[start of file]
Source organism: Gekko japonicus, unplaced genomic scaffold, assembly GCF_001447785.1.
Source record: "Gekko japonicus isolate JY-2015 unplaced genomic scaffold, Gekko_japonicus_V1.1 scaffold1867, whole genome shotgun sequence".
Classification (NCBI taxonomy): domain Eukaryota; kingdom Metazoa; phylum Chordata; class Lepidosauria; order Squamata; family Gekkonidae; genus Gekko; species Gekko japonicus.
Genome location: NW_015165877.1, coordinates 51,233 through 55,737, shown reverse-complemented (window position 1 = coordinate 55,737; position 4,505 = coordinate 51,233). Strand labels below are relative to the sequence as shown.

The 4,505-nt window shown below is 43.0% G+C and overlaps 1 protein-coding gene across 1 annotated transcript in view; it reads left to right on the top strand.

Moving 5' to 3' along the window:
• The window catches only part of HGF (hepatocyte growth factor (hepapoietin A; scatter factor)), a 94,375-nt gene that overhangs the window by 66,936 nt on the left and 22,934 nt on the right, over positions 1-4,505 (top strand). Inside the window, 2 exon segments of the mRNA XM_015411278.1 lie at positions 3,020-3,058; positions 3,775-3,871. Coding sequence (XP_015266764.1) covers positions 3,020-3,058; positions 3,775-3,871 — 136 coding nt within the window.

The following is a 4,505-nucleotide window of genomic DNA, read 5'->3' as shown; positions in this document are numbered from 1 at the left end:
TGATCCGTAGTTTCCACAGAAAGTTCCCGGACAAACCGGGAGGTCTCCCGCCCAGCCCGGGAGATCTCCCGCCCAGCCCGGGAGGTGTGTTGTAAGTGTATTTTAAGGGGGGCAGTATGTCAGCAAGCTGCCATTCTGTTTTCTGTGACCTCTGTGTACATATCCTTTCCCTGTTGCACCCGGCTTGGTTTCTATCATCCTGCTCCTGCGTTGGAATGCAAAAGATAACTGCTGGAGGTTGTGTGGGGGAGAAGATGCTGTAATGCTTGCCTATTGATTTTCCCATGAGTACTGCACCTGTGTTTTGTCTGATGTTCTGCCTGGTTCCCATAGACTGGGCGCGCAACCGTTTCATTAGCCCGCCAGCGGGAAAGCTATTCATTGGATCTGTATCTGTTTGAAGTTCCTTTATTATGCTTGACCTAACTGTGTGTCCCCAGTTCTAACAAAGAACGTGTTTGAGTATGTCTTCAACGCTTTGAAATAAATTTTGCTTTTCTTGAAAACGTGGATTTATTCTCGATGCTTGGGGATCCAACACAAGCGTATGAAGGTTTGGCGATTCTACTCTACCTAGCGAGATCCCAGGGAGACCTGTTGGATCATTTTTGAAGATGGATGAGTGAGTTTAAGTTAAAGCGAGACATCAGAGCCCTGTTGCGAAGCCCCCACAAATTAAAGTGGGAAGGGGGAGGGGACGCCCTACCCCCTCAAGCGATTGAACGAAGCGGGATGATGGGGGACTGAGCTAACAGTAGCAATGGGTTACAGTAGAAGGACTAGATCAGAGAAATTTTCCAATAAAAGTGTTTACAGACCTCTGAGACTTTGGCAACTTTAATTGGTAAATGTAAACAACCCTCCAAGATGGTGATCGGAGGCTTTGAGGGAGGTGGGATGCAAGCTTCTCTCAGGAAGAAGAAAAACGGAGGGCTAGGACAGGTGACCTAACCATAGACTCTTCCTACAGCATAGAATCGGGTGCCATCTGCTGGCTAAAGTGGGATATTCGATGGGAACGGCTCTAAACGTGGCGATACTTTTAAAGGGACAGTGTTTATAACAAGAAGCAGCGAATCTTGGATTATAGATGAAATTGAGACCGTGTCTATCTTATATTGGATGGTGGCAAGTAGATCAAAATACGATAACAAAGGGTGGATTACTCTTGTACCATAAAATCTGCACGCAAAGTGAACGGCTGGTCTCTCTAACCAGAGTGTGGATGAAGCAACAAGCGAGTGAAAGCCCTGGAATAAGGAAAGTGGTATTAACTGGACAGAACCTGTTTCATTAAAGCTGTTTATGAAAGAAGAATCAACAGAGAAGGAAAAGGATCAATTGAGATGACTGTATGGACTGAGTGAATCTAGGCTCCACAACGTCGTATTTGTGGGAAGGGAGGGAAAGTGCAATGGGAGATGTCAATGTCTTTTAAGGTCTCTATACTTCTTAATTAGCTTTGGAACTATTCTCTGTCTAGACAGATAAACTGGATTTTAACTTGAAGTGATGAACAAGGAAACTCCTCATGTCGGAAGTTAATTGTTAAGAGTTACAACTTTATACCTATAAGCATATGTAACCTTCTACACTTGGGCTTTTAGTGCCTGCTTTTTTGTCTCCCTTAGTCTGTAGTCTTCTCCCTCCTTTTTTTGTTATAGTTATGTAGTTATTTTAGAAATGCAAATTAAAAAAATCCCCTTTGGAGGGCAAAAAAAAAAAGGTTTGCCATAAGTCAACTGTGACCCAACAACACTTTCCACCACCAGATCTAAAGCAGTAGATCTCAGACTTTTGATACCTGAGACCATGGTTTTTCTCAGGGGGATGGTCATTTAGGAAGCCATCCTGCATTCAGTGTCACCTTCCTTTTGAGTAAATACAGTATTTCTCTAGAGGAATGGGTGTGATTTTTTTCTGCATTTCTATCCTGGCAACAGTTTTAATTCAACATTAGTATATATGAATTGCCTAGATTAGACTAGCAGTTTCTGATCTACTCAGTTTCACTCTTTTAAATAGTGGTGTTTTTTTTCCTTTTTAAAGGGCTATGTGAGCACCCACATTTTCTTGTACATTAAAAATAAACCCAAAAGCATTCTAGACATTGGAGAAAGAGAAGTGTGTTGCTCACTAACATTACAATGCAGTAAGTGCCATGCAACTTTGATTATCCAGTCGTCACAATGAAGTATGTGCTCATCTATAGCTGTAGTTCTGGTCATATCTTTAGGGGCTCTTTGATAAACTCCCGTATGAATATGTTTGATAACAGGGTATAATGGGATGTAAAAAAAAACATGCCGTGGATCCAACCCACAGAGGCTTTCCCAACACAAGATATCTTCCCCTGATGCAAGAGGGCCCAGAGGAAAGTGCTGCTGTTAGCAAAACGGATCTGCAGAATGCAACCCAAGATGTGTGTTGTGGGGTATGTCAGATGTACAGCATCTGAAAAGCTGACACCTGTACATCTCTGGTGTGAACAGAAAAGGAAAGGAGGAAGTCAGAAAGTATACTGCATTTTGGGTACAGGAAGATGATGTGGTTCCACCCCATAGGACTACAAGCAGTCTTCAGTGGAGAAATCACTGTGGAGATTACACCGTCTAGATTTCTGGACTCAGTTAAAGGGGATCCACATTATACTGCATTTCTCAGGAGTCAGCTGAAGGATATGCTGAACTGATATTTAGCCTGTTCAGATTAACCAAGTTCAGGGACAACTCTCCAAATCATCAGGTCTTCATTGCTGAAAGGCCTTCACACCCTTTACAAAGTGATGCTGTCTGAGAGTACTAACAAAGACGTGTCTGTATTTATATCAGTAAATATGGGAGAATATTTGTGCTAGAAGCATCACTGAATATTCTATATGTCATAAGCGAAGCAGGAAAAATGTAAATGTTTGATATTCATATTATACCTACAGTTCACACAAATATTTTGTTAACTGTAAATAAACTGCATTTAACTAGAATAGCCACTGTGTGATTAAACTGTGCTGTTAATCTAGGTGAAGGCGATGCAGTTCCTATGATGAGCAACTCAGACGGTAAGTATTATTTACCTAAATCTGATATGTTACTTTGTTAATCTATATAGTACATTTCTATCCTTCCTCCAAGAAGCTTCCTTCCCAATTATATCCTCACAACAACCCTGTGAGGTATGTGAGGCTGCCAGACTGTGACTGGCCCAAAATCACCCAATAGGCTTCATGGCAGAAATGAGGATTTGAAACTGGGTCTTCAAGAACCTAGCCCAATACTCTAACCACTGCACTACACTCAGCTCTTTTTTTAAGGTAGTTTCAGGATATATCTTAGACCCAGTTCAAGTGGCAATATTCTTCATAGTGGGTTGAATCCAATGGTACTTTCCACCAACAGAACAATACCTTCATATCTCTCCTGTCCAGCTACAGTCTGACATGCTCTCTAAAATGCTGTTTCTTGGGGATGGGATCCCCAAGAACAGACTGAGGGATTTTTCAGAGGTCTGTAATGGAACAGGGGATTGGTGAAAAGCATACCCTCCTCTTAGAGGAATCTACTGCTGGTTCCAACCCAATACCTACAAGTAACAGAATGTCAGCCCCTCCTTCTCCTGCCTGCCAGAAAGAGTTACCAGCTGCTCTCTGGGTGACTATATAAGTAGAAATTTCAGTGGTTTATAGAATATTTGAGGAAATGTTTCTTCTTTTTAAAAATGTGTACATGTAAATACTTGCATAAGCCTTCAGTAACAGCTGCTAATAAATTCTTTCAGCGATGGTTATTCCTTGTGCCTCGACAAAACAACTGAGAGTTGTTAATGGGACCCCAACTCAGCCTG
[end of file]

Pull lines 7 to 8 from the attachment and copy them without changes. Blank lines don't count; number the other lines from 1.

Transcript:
• The window catches only part of HGF (hepatocyte growth factor (hepapoietin A; scatter factor)), a 94,375-nt gene that overhangs the window by 66,936 nt on the left and 22,934 nt on the right, over positions 1-4,505 (top strand). Inside the window, 2 exon segments of the mRNA XM_015411278.1 lie at positions 3,020-3,058; positions 3,775-3,871. Coding sequence (XP_015266764.1) covers positions 3,020-3,058; positions 3,775-3,871 — 136 coding nt within the window.

The following is a 4,505-nucleotide window of genomic DNA, read 5'->3' as shown; positions in this document are numbered from 1 at the left end: